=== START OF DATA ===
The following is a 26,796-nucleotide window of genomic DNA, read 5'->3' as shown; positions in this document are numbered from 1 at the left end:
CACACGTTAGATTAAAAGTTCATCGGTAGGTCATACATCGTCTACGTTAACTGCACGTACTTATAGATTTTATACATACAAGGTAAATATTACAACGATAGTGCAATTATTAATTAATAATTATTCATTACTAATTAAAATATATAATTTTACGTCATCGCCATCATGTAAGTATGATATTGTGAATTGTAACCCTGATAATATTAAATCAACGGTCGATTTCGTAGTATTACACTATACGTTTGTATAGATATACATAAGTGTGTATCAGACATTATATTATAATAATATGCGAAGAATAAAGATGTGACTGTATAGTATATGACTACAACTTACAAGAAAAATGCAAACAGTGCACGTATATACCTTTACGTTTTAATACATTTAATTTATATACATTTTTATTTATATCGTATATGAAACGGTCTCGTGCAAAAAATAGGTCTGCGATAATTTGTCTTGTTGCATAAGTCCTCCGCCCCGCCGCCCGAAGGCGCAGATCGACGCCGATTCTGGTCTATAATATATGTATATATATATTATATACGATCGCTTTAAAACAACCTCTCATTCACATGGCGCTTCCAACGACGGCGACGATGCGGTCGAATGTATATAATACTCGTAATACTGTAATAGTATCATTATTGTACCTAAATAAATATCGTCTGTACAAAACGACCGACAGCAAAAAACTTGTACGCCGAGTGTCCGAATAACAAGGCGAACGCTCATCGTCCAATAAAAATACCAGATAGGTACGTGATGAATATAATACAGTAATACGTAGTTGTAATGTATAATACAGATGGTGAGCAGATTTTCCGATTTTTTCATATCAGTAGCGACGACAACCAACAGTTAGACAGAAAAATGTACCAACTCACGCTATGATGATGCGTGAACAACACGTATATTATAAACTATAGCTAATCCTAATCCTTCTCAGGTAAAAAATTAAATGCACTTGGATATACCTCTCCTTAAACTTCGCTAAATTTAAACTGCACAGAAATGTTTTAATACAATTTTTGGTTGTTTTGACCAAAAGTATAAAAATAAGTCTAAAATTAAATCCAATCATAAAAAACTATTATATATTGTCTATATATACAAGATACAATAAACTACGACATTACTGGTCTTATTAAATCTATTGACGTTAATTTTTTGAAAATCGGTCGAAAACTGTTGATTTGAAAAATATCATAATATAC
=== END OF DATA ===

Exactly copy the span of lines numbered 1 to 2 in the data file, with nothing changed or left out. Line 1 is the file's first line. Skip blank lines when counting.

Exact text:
The following is a 26,796-nucleotide window of genomic DNA, read 5'->3' as shown; positions in this document are numbered from 1 at the left end:
CACACGTTAGATTAAAAGTTCATCGGTAGGTCATACATCGTCTACGTTAACTGCACGTACTTATAGATTTTATACATACAAGGTAAATATTACAACGATAGTGCAATTATTAATTAATAATTATTCATTACTAATTAAAATATATAATTTTACGTCATCGCCATCATGTAAGTATGATATTGTGAATTGTAACCCTGATAATATTAAATCAACGGTCGATTTCGTAGTATTACACTATACGTTTGTATAGATATACATAAGTGTGTATCAGACATTATATTATAATAATATGCGAAGAATAAAGATGTGACTGTATAGTATATGACTACAACTTACAAGAAAAATGCAAACAGTGCACGTATATACCTTTACGTTTTAATACATTTAATTTATATACATTTTTATTTATATCGTATATGAAACGGTCTCGTGCAAAAAATAGGTCTGCGATAATTTGTCTTGTTGCATAAGTCCTCCGCCCCGCCGCCCGAAGGCGCAGATCGACGCCGATTCTGGTCTATAATATATGTATATATATATTATATACGATCGCTTTAAAACAACCTCTCATTCACATGGCGCTTCCAACGACGGCGACGATGCGGTCGAATGTATATAATACTCGTAATACTGTAATAGTATCATTATTGTACCTAAATAAATATCGTCTGTACAAAACGACCGACAGCAAAAAACTTGTACGCCGAGTGTCCGAATAACAAGGCGAACGCTCATCGTCCAATAAAAATACCAGATAGGTACGTGATGAATATAATACAGTAATACGTAGTTGTAATGTATAATACAGATGGTGAGCAGATTTTCCGATTTTTTCATATCAGTAGCGACGACAACCAACAGTTAGACAGAAAAATGTACCAACTCACGCTATGATGATGCGTGAACAACACGTATATTATAAACTATAGCTAATCCTAATCCTTCTCAGGTAAAAAATTAAATGCACTTGGATATACCTCTCCTTAAACTTCGCTAAATTTAAACTGCACAGAAATGTTTTAATACAATTTTTGGTTGTTTTGACCAAAAGTATAAAAATAAGTCTAAAATTAAATCCAATCATAAAAAACTATTATATATTGTCTATATATACAAGATACAATAAACTACGACATTACTGGTCTTATTAAATCTATTGACGTTAATTTTTTGAAAATCGGTCGAAAACTGTTGATTTGAAAAATATCATAATATAC